Tile cats, known as “wamao” in Mandarin, are traditional clay roof ridge beasts prevailing in northwest Yunnan’s Dali area.
The Bai people who dominate the local ethnic population, for long, believe that the fierce-looking cats are auspicious items which can bring households with enduring safeguard and wealth. Recently, these gargoyle-like statuettes have been made into souvenirs by Su Longxiang, a native-born clay sculptor, and enormous popularity has been gained among tourists ever since.
As a regional variation of many mythical ridge beasts that can be found across China, they – normally crouching on rooftops of those white residential houses typical in Dali – are characterized particularly by their round and staring eyes as well as huge and opening months. Despite of being regarded as a symbol of good luck, tile cats have gradually faded out from the public sight during the dramatic urban renewal and transformation in recent years. This is why Su was determined to turn these seemingly outdated and sometimes even formidable objects into creative cultural products.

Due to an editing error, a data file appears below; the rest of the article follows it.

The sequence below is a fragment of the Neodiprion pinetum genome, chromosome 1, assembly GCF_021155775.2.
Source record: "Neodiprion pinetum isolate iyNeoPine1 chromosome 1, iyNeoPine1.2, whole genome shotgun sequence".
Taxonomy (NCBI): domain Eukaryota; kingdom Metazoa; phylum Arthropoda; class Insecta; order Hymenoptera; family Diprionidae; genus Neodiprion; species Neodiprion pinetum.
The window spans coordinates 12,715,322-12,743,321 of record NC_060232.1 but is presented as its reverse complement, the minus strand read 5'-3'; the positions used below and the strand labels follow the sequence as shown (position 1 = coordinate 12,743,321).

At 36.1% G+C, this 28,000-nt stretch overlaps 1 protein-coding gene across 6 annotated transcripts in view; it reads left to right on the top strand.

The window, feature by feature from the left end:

Born in Fengyi township of the Dali autonomous prefecture of the Bai minority, Su took over the job of making clay sculptures from his grandpa at a surprising age: 10. And now, he is recognized by the province as an inheritor of intangible cultural heritage.
Tile cat is definitely not a simple artifact to make. To begin with, wet clay has to be blended with some amount of sand to increase its viscosity. This could effectively prevent clay from being cracked in kilns later, and is thus considered an ideal method to make tile cats. Then, Su would take a big lump of clay and press it with palms and fingers until it gets completely flat – as the base for a statuette. Once this is done, the sculptor is able to work carefully on the limbs, eyes, mouth and other details of the cat. A quality and elegant tile cat is marked by the materials being employed, as well as its shape and style created by artist.
Now, Su’s works – all themed elements of tile cat – range from pen containers to tea sets, from incense burners to dolls. These artifacts drew considerable attention on the 2019 Creative Yunnan Culture Industries Expo being held in early August. “My pavilion was always surrounded by crowds during the expo, and I was totally impressed and encouraged by this,” said Su Longxiang. “Tile cats are not simply guardians for the Bai people’s courtyards; they can be accepted and loved by many more.”